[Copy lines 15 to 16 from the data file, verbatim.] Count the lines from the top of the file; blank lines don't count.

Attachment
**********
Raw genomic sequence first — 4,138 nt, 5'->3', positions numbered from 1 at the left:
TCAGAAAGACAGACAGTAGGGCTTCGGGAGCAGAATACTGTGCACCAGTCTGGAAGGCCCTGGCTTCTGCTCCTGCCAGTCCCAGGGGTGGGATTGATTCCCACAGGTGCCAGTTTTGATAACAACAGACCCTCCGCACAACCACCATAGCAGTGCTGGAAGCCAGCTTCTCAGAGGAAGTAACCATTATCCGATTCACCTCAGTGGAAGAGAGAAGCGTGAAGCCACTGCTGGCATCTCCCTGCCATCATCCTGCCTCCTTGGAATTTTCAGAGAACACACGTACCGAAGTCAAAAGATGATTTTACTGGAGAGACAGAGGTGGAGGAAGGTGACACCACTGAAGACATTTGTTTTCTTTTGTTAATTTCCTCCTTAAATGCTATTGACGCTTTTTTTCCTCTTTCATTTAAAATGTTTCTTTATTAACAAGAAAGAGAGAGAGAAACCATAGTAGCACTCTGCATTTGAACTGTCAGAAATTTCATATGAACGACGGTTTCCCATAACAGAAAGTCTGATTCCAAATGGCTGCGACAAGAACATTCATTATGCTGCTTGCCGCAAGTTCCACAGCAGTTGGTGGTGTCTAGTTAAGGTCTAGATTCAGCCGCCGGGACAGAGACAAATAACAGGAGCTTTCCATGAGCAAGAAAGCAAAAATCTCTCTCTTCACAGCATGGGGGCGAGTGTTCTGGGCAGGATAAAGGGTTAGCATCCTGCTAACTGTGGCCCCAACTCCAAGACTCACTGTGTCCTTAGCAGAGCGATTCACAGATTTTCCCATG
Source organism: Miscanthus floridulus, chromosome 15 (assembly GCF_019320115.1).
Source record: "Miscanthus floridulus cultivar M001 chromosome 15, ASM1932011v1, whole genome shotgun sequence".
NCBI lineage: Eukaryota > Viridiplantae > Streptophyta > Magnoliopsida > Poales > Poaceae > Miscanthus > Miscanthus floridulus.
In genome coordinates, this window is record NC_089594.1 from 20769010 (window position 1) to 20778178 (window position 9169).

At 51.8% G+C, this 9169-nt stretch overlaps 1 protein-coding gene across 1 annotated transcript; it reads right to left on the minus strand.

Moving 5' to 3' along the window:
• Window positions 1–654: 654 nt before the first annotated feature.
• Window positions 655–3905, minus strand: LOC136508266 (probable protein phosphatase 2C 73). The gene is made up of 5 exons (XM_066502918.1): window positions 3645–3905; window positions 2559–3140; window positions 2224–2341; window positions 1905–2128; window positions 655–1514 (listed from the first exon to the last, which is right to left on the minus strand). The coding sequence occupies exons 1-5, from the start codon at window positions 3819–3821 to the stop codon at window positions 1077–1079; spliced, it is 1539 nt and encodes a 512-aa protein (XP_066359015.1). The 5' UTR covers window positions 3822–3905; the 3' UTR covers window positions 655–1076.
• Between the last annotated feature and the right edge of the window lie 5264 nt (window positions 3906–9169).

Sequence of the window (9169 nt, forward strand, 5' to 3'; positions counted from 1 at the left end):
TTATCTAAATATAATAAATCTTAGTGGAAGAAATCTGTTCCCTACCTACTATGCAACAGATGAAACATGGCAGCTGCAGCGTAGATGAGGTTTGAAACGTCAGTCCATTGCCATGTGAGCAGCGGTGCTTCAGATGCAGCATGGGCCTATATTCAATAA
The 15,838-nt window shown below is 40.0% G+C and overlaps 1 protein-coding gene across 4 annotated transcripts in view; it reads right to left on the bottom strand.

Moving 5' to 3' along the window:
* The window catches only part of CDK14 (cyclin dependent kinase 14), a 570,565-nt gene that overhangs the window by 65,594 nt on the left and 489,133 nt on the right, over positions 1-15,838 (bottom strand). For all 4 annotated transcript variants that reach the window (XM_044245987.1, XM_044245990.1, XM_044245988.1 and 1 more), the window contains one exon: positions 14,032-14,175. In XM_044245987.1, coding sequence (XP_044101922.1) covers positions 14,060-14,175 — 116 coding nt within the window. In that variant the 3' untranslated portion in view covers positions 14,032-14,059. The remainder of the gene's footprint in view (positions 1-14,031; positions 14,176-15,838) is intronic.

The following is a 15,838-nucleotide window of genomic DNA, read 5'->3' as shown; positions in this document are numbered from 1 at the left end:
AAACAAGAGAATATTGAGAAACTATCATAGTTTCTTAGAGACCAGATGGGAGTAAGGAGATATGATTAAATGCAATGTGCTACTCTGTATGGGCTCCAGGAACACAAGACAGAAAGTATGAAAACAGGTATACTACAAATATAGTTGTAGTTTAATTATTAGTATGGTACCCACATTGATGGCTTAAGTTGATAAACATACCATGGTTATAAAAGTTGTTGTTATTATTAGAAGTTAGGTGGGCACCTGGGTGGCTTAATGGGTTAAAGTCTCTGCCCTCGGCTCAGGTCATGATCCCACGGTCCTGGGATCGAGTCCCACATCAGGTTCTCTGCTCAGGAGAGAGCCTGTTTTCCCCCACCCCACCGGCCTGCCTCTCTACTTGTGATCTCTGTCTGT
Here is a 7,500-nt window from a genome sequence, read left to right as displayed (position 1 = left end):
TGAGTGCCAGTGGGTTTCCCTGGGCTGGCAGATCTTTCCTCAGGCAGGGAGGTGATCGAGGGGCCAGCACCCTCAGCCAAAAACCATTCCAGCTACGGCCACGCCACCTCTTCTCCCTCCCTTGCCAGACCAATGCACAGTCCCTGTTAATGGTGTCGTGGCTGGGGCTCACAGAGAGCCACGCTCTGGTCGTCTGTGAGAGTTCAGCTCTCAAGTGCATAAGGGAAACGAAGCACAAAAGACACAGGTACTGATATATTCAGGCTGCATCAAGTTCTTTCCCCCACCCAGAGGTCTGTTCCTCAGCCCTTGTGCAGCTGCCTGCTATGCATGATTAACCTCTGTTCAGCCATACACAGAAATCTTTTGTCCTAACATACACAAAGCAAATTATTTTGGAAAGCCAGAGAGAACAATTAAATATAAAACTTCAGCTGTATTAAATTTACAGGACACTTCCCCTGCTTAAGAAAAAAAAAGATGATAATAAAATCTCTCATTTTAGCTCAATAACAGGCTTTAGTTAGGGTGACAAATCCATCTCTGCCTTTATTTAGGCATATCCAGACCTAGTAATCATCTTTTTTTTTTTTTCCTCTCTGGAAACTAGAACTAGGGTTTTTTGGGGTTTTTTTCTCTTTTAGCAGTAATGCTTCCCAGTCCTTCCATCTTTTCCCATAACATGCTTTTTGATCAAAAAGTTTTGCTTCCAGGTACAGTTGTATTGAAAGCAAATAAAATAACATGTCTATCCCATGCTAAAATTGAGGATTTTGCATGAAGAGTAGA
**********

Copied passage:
Moving 5' to 3' along the window:
* The window catches only part of CDK14 (cyclin dependent kinase 14), a 570,565-nt gene that overhangs the window by 65,594 nt on the left and 489,133 nt on the right, over positions 1-15,838 (bottom strand). For all 4 annotated transcript variants that reach the window (XM_044245987.1, XM_044245990.1, XM_044245988.1 and 1 more), the window contains one exon: positions 14,032-14,175. In XM_044245987.1, coding sequence (XP_044101922.1) covers positions 14,060-14,175 — 116 coding nt within the window. In that variant the 3' untranslated portion in view covers positions 14,032-14,059. The remainder of the gene's footprint in view (positions 1-14,031; positions 14,176-15,838) is intronic.